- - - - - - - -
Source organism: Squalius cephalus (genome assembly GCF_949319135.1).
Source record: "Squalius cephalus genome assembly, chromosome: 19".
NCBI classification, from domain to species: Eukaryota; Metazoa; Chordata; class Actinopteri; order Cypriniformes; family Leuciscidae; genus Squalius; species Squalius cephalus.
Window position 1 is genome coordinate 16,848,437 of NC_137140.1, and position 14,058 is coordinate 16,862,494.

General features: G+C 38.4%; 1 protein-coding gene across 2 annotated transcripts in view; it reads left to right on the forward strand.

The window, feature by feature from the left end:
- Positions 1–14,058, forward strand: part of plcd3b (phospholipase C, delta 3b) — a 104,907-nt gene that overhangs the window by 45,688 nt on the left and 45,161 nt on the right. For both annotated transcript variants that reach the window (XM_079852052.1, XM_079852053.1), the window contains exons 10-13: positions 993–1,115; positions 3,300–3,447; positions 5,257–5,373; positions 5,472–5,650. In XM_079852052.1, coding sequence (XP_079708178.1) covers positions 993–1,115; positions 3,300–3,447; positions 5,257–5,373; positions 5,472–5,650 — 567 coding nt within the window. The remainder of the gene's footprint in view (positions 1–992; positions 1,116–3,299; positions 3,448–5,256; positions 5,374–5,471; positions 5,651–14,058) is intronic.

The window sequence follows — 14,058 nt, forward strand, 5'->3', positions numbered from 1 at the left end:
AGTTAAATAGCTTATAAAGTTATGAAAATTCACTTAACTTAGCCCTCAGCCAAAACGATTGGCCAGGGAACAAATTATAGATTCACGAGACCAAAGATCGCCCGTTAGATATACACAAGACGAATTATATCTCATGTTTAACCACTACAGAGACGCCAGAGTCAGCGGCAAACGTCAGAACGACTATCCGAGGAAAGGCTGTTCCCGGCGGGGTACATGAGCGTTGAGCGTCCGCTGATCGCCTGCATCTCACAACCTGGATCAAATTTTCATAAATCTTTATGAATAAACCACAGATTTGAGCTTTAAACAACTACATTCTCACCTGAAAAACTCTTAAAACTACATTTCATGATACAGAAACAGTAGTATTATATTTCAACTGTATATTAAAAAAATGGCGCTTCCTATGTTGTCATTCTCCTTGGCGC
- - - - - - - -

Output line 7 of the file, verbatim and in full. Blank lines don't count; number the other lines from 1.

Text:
- Positions 1–14,058, forward strand: part of plcd3b (phospholipase C, delta 3b) — a 104,907-nt gene that overhangs the window by 45,688 nt on the left and 45,161 nt on the right. For both annotated transcript variants that reach the window (XM_079852052.1, XM_079852053.1), the window contains exons 10-13: positions 993–1,115; positions 3,300–3,447; positions 5,257–5,373; positions 5,472–5,650. In XM_079852052.1, coding sequence (XP_079708178.1) covers positions 993–1,115; positions 3,300–3,447; positions 5,257–5,373; positions 5,472–5,650 — 567 coding nt within the window. The remainder of the gene's footprint in view (positions 1–992; positions 1,116–3,299; positions 3,448–5,256; positions 5,374–5,471; positions 5,651–14,058) is intronic.